SAN solution helps Georgia Juvenile Justice avoid storage, server woes
As staff, data retention requirements and critical applications grew at the Georgia Juvenile Justice Department, it became clear to officials that they needed a better way to manage data.
More capacity was needed on the network, too, said Doug Engle, chief information officer of the department.
"Tape backups were taking over 12 hours a day," Engle said. "The need to be constantly locating and administering additional data storage for file and e-mail servers became very time-consuming for our network administrators."
Implementing storage-area network technology proved to be the answer to the
department's problems. SAN devices consolidate data and their only function is to store information.
To address these needs, VeriStor Systems Inc., a systems integrator in Duluth, Ga., selected technology from Nashua, N.H.-based EqualLogic.
"By adding the EqualLogic storage-area network, we have been able to perform backups in less than eight hours, reconfigure storage locations easier and add storage to our network quicker," Engle said.
The SAN technology also helps provide the data storage necessary for the department's juvenile tracking system, an application used by staff members working with juveniles.
The system is used to collect data and help manage the placement of juveniles, and assess and diagnose their behavioral, medical, educational and mental health needs.
The department's secure and residential facilities never close, so the tracking system, file servers and e-mail needs to be always available and operating.
Having a system that is complex and time-consuming to maintain is a common issue many public and private organizations face, said Ashby Lincoln, VeriStor's president.
"The days where organizations have to call the manufacturer to make a bin file change, and somebody shows up five days later to do it?people have grown tired of that," Lincoln said. "Customers want the ability to manage data themselves."
The Georgia Juvenile Justice Department had a typical setup with servers running applications and storing data. The growth of files, e-mail and databases brought a constant need for more storage. Normally storage directly attached to servers results in resources being trapped behind individual servers, impeding data availability.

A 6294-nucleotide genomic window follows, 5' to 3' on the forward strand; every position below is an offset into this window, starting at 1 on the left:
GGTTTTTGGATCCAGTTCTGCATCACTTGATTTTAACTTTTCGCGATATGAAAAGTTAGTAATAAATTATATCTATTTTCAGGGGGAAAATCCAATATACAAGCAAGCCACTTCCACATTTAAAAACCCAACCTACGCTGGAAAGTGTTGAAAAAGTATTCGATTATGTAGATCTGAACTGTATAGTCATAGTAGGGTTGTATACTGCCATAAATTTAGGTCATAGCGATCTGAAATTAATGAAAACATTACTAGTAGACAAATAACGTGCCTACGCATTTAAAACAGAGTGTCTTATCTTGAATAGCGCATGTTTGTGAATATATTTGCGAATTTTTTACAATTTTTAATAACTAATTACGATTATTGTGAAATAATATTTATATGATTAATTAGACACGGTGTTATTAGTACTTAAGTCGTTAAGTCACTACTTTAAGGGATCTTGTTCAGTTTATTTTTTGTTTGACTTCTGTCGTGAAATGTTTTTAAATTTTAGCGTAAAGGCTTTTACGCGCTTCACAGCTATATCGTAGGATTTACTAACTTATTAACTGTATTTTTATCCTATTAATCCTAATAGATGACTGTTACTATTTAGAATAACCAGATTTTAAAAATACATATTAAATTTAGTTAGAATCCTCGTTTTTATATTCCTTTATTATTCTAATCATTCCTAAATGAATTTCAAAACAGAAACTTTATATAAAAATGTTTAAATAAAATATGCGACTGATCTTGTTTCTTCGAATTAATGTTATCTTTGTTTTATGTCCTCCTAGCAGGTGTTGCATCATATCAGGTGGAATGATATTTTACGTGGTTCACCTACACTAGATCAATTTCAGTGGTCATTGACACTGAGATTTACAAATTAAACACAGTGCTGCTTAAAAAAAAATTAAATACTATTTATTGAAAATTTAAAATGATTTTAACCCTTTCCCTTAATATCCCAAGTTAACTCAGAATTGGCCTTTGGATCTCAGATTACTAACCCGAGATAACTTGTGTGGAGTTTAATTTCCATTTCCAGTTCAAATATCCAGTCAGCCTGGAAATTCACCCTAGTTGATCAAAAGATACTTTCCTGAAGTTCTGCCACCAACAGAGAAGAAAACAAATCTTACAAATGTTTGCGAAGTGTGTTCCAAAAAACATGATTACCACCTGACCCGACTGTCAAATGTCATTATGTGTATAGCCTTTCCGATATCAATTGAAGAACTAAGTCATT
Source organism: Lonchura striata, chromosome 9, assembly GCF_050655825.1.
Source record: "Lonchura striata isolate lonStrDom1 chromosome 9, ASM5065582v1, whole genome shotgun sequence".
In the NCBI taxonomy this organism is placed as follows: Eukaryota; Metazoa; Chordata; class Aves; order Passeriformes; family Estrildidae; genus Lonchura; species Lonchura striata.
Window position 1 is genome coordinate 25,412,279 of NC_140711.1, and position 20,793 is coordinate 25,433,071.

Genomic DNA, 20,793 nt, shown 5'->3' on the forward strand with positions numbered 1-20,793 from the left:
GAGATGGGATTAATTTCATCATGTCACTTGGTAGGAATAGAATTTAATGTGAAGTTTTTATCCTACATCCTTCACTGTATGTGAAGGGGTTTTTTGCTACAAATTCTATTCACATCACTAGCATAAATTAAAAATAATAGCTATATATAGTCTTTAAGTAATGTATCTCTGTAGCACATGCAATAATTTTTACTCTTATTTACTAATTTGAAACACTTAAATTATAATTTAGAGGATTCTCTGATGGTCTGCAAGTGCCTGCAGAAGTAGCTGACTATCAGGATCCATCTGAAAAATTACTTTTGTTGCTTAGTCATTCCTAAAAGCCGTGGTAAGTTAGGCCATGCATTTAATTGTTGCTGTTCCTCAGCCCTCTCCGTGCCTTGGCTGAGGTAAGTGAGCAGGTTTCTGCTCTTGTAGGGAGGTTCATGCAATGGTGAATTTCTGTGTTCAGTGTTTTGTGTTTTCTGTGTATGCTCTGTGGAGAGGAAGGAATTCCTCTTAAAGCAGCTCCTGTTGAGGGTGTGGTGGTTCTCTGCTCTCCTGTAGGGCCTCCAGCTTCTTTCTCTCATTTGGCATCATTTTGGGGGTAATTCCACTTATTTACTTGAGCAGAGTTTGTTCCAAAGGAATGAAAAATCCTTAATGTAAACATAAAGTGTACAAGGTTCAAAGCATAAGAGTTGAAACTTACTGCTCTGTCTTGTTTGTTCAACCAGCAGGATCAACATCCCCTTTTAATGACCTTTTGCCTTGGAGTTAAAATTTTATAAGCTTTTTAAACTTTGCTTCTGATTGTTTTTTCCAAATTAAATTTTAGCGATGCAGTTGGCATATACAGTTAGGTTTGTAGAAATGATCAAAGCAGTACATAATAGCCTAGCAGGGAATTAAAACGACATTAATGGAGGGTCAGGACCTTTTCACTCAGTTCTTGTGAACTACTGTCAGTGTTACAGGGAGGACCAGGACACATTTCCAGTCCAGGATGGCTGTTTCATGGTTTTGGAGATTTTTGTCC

Consolidation in a SAN helps avoid those issues, but traditionally, the most common choice for a SAN was Fibre Channel.
Instead of Fibre, EqualLogic uses Internet SCSI, or iSCSI, as the network protocol, which lets it be installed on an existing Ethernet network.
"The department was interested in a consolidation play to minimize complexity and allow them to manage their storage in a centralized way," said John Joseph, EqualLogic's vice president of marketing.
Another benefit was scaling back costs by reducing individual server maintenance and management expenses. When the department upgraded storage or performed preventive maintenance on standard servers, it removed and replaced disk drives with newer devices. Then each server was recommissioned and its applications put back together again, a costly and labor-intensive task.
The department had about 50 Intel-based servers running the Microsoft operating system with SQL Server and Exchange Web-based applications. Each sever was independently configured with its own storage attached to it.
Often they were doing either nightly or weekly backups, which they found to be overwhelming with the limited staff they had.
Because the EqualLogic technology doesn't require Fibre, that meant the staff didn't need Fibre training to use it.
The new system also makes it easier to share data. A SAN with iSCSI is based on Ethernet, just like the Internet. That simplifies sharing data across geographies.
"What we've done by installing EqualLogic's product is we've extended a very friendly, very familiar highway system down to storage which now makes the sharing of that storage even simpler," Joseph said.
The system essentially boils down independent islands of storage to a consolidated storage footprint making it easier to manage and scale. It creates a pool of storage that can be viewed and accessed by more than just a computer residing next to the data.
In the Georgia project, VeriStor had to install standard, commercial Ethernet switches onto the network and then connect the EqualLogic storage arrays to the switches.
Then the company connected all of the servers that were already there to the switch and, over time, moved data residing on the disk drives inside those servers into the storage array.
"And what they find is that they are able to move all the application data into the EqualLogic storage arrays, eliminating the need to have disk drives inside the servers," Joseph said.Staff writer Doug Beizer can be reached at email@example.com.